I hope you've been enjoying the First Friday Fiction! I've had fun writing these shorter stories and expect I'll keep going for a bit. At least through April (which means only two more stories for this bundle). They will all be released in ebook and print form come May, God willin' and the creek don' rise!

On an entirely different note: I mentioned before that I've been doing a lot of reading lately and thought I should keep track this year. This is something I do every other year or so as I remember. Since this is still the beginning of the year, I figured I'd better make note of what I've read to date. I'll add as the months go by. Yes, I realize some of you put me to shame, but this is still better than I've done in years (read this many books by the 6th week of the year, that is).

So, without further ado, I've read:

Neverwhere       by Neil Gaiman, fantasy (enjoyed)
Red Rising         by Pierce Brown, fantasy (a bit violent for my tastes, but good story)
Golden Sun       by Pierce Brown, fantasy (2nd in the series; same as above)
Morning Star    by Pierce Brown, fantasy (3rd in the series; might as well finish it off!)
Mistborn           by Brandon Sanderson, fantasy (2nd time reading it, so you know I enjoyed it)
Well of Ascension by Brandon Standerson, fantasy (2nd in the series; 2nd time reading)
Hero of Ages    by Brandon Sanderson, fantasy (3rd in the series; 2nd time reading)
Alloy of Law     by Brandon Sanderson, fantasy (this starts the 2nd trilogy in the same universe)
Shadow of Self by Brandon Sanderson, fantasy (book 2 of the Wax and Wayne books)
Bands of Mourning by Brandon Sanderson, fantasy (book 3; liked the Mistborn series better)
The Name of the Wind by Patrick Rothfuss, fantasy (grrrrr. 1st in a series with an unfinished story. I HATE that)
Border Bride    by Amanda Scott, romance (took place in Elizabethan Britain; the author knew a lot about the time period and had to make sure she got in every single detail. Sigh.)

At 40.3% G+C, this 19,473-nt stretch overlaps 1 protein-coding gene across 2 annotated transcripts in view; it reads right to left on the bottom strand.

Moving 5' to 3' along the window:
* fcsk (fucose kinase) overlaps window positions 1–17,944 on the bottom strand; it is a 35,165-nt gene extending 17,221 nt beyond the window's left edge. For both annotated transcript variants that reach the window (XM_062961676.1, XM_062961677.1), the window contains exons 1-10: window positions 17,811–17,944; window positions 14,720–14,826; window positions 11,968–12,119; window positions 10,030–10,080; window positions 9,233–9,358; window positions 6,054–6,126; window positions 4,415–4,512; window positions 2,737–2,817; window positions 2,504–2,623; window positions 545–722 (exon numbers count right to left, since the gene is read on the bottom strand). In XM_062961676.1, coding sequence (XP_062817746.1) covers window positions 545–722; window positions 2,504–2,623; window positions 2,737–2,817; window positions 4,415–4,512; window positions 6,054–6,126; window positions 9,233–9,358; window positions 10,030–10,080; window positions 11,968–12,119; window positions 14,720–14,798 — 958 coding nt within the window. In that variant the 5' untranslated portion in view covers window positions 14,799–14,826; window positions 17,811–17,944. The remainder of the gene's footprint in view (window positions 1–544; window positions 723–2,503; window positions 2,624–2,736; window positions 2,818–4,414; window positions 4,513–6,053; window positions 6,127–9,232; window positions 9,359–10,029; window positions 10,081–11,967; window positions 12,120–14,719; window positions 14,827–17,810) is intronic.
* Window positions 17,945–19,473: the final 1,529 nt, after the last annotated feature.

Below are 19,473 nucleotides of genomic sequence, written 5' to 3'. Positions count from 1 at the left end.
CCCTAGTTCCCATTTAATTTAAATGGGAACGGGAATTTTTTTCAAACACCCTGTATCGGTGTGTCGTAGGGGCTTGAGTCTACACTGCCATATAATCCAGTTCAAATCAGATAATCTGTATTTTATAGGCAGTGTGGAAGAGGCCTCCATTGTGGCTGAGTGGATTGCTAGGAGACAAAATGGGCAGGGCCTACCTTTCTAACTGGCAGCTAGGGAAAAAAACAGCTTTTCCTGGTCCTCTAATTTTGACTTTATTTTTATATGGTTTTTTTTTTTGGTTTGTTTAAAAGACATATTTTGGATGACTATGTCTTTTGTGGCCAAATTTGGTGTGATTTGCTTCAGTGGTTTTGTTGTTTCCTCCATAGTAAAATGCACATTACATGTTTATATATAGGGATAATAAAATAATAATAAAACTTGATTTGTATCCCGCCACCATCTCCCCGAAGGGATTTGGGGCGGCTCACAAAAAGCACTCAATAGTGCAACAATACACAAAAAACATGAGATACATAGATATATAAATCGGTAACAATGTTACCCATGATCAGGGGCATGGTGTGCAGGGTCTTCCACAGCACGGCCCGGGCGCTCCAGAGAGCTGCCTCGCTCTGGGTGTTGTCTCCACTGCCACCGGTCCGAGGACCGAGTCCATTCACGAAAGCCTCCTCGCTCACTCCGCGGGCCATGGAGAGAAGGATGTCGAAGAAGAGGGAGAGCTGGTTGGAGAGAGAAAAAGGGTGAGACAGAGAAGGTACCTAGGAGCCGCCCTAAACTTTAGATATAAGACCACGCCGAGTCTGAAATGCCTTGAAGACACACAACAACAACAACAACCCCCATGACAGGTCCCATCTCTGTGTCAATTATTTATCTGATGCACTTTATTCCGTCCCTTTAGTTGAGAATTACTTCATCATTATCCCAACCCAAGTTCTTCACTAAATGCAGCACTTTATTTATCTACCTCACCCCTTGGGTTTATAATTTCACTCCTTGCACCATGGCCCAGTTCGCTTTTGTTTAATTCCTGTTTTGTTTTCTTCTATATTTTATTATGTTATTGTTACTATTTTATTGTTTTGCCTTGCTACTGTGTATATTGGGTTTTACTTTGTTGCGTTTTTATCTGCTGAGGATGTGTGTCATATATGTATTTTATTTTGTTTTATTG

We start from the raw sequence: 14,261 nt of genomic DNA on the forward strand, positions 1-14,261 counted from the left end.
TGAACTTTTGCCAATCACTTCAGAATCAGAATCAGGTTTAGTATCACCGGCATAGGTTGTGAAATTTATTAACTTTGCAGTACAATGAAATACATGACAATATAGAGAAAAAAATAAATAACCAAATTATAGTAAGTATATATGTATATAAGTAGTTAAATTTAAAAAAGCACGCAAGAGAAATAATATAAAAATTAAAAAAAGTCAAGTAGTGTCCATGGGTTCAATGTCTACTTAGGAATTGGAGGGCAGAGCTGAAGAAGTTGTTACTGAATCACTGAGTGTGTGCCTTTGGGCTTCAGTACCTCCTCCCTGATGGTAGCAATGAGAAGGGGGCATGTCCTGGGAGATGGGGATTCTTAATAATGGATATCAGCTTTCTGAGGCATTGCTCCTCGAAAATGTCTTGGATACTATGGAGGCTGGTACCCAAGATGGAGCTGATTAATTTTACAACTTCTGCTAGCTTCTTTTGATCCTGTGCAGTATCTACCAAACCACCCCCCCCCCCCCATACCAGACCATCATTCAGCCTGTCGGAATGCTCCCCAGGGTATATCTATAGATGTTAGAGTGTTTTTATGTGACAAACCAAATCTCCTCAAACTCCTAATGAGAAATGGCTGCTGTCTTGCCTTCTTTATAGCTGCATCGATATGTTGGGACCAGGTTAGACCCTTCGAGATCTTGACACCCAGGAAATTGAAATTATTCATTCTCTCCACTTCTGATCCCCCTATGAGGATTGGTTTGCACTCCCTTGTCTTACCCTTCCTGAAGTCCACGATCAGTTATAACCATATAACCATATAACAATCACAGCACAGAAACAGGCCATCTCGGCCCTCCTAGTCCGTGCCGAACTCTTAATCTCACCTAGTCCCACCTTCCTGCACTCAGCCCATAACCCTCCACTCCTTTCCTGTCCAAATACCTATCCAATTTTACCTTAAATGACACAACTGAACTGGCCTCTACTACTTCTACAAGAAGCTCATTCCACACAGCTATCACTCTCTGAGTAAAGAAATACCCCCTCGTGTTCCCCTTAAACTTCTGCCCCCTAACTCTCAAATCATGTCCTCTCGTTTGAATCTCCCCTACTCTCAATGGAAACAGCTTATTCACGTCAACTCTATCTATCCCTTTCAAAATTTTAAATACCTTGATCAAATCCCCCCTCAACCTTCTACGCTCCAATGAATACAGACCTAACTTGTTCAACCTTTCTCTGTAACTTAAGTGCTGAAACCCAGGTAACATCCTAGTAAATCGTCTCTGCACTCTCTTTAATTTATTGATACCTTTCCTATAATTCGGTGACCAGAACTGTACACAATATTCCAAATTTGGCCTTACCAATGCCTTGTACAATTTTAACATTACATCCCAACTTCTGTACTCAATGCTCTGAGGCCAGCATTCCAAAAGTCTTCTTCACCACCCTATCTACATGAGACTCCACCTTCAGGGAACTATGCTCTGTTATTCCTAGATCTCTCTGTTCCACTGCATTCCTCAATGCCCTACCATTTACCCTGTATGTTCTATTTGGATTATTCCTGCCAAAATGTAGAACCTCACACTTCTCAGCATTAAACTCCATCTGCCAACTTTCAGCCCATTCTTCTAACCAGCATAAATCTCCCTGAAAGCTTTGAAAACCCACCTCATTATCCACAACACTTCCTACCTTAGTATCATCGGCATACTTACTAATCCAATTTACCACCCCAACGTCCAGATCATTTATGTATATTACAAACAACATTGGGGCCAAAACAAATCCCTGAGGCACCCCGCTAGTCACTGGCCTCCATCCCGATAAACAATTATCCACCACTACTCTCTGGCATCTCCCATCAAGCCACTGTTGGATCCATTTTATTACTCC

An even dozen. That's two a week, for those of you doing the math. I feel a bit lazy, but boy, am I relaxed! :)

So, go buy A Devil in Winter if you don't yet have it.  Buy 12 Days of Christmas Bondage, buy Winter Break. Buy Winter's Tales to get all three. Aw, heck - go buy all my books! LOL

Play safe,
Diana

Monday, January 23, 2017

To write or not to write

I'm trying to decide if I feel guilty for not writing. For not editing. For not doing diddly-squat on my writing career. I'm trying to decide if that career is also over or if I'm on an extended break.

I certainly haven't sold anything worth talking about for the past year. EC's closing put a huge damper on my income, too. But did I write to sell only? Or did I write because I enjoyed the creative expression?

Both, actually. I liked creative expression, even if I got tired of the genre a long time ago. Seemed I could only sell erotic romance stories and I have more than that in me. I have two fantasy novels begun and one historical that needs some major revision. But I've been putting off even opening those files. Why? Because I don't think I can sell them. Why bother if no one is going to read it?

Yeah, that's defeatist, I know. But that's what the lack of sales does to one. And when you don't publish for a while, people (readers) forget about you and you have to start all over. And that takes energy, energy you can't spend on writing your next novel because you have to be promoting your last one. Again. And your preparing your backlist for publication. Again. And...and...and...

I used to enjoy reading. A lot. I read book after book after book. But once I had kids, I was lucky if I got to read an entire magazine article. And then my husband gave me the time to write and instead of reading the books, I wrote them. Kids grew up and needed me less, I finally retired from my day job and, this past month, I've rediscovered the joy of going from book to book to book. No more, grab a book, read a chapter, go do something else, read a few pages, get interrupted, read a little more, go to the grocery store.

No, I'm talking, the past few weeks of starting a book, reading straight for HOURS, getting up only to use the bathroom and eat. I've gained two pounds (so I walked this morning because, you know, a single three-quarter mile walk around the block to catch Pokemon is going to help so much) and am more relaxed than I have been in two years.

So, should I feel guilty about not writing? About taking time off? Still not sure. The Short Story Challenge started Friday and I have until next Sunday to write a 2000 word story and submit it for the contest. I started it this morning - and remembered how hard it is for me to write openings. I've written 500 words or so and might set it aside and begin again later today.


But for right now...I'm going to go start reading another book.

Play safe, 
Diana